“Each audit is different and a unique experience—which I love, because it allows me to work with all facets of agriculture.” – Nikki Adams, USDA PVP Auditor
As an auditor for USDA’s Agricultural Marketing Service (AMS), I am one of a small group of highly-qualified individuals from across the country who audits companies that use our programs and services to add value to their products in the market place. One of these programs is the USDA Process Verified Program, or USDA PVP for short.
For a PVP audit, I do a significant amount of preparation before I’m even on-site, pouring over the Quality Manual the company prepared as part of their application. The Quality Manual – the starting point for any PVP – documents all of the process points, the scope of each, and the standard I am ensuring they will meet. To evaluate this effectively, I rely on my extensive training in International Organization for Standardization’s (ISO) quality management system requirements and audit principles, as well as training specific to the industry, processes, and points being audited. Read more »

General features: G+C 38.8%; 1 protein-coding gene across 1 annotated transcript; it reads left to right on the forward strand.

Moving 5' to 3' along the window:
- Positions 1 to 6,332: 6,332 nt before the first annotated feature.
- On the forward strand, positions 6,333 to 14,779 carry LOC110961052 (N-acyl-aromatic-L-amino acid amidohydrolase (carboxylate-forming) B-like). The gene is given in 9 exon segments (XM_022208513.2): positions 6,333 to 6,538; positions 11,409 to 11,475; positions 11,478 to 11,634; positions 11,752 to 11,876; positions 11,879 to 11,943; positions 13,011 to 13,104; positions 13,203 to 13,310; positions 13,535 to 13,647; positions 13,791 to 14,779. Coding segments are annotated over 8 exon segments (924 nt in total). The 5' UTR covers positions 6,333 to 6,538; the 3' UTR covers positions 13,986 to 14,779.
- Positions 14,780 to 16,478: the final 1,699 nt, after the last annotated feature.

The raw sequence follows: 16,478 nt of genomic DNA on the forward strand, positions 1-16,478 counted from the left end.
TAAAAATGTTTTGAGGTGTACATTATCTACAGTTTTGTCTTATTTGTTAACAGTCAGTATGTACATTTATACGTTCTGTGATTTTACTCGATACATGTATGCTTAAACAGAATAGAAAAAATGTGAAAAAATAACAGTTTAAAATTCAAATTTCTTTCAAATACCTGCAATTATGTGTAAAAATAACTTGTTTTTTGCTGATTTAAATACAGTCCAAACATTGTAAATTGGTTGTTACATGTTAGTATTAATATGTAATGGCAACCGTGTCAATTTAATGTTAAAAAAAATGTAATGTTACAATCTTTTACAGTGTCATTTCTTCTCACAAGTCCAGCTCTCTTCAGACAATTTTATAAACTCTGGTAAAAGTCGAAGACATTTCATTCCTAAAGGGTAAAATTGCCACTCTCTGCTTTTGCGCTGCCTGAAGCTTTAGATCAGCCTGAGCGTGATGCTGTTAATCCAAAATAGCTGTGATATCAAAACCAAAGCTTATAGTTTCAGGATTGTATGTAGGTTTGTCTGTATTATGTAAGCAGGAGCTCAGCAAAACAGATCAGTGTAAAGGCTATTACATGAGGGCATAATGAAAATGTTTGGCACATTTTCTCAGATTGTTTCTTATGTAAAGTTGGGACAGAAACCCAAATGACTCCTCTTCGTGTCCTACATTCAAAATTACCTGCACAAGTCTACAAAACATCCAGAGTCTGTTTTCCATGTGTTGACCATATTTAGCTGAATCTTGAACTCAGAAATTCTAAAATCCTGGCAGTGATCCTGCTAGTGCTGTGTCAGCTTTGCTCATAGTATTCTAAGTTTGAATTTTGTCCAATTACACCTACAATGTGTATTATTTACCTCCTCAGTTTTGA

March 9, 2016 is National Registered Dietitian Nutritionist Day
In honor of Registered Dietitian Day, today we celebrate Registered Dietitians around the country, working in all facets of society including the Federal government. Across the Federal family, RDs work in nutrition research, nutrition education development, nutrition policy, nutrition assistance programs, and much more, providing leadership, knowledge and expertise that is critical to Federal programs. To help celebrate RD Day the President of the Academy of Nutrition and Dietetics highlights the importance of RDs and their service to Federal nutrition programs.
By Dr. Evelyn F. Crayton, RDN, LDN, FAND, President of the Academy of Nutrition and Dietetics